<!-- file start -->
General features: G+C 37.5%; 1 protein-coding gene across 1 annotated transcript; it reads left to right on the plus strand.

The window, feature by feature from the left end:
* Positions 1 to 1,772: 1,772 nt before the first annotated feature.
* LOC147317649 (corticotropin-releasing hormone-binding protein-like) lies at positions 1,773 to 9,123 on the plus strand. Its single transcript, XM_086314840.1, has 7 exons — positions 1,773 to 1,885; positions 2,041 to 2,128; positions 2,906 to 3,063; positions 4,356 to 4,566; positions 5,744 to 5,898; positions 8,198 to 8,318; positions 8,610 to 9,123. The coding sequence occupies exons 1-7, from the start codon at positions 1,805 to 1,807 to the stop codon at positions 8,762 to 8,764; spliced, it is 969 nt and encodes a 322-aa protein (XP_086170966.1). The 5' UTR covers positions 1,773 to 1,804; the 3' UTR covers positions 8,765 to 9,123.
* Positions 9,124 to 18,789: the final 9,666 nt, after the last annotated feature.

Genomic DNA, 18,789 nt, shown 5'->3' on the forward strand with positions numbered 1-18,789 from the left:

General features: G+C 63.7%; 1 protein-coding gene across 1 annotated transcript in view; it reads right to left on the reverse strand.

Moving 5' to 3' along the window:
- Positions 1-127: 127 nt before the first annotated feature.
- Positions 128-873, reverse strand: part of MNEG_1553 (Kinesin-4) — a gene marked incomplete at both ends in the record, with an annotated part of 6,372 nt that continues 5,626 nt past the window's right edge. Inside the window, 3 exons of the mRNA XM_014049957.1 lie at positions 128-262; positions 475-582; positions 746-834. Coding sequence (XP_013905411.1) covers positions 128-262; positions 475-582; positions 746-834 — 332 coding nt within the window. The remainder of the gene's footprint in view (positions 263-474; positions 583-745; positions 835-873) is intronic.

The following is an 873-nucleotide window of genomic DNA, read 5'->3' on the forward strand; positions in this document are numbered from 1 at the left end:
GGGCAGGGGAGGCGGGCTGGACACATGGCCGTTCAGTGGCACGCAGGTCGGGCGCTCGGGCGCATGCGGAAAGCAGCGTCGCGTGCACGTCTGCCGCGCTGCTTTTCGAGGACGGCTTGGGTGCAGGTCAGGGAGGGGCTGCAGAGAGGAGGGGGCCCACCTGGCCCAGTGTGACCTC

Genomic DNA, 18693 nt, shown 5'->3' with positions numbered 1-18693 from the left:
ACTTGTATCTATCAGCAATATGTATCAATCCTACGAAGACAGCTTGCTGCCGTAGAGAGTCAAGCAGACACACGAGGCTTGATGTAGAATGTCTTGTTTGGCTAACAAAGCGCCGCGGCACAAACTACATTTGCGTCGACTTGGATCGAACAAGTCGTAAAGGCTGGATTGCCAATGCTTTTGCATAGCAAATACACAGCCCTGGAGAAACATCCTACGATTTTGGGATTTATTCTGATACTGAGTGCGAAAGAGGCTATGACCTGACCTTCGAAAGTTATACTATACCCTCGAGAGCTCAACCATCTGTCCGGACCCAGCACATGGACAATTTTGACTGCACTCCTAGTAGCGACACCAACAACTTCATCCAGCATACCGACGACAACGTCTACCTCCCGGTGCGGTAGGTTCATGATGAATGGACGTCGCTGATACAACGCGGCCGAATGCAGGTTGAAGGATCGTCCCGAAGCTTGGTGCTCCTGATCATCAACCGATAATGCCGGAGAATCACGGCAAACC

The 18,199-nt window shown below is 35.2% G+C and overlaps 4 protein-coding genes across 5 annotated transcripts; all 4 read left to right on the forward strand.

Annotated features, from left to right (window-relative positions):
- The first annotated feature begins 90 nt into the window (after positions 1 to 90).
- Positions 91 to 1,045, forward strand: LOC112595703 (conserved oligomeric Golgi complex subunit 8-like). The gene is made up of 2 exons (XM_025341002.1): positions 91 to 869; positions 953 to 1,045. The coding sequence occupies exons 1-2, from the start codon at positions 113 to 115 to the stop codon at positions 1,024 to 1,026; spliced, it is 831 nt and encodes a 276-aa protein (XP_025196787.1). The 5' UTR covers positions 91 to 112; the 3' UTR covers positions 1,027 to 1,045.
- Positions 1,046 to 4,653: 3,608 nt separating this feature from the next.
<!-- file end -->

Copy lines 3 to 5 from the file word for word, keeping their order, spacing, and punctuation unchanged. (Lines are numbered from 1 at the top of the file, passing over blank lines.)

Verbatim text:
* Positions 1 to 1,772: 1,772 nt before the first annotated feature.
* LOC147317649 (corticotropin-releasing hormone-binding protein-like) lies at positions 1,773 to 9,123 on the plus strand. Its single transcript, XM_086314840.1, has 7 exons — positions 1,773 to 1,885; positions 2,041 to 2,128; positions 2,906 to 3,063; positions 4,356 to 4,566; positions 5,744 to 5,898; positions 8,198 to 8,318; positions 8,610 to 9,123. The coding sequence occupies exons 1-7, from the start codon at positions 1,805 to 1,807 to the stop codon at positions 8,762 to 8,764; spliced, it is 969 nt and encodes a 322-aa protein (XP_086170966.1). The 5' UTR covers positions 1,773 to 1,804; the 3' UTR covers positions 8,765 to 9,123.
* Positions 9,124 to 18,789: the final 9,666 nt, after the last annotated feature.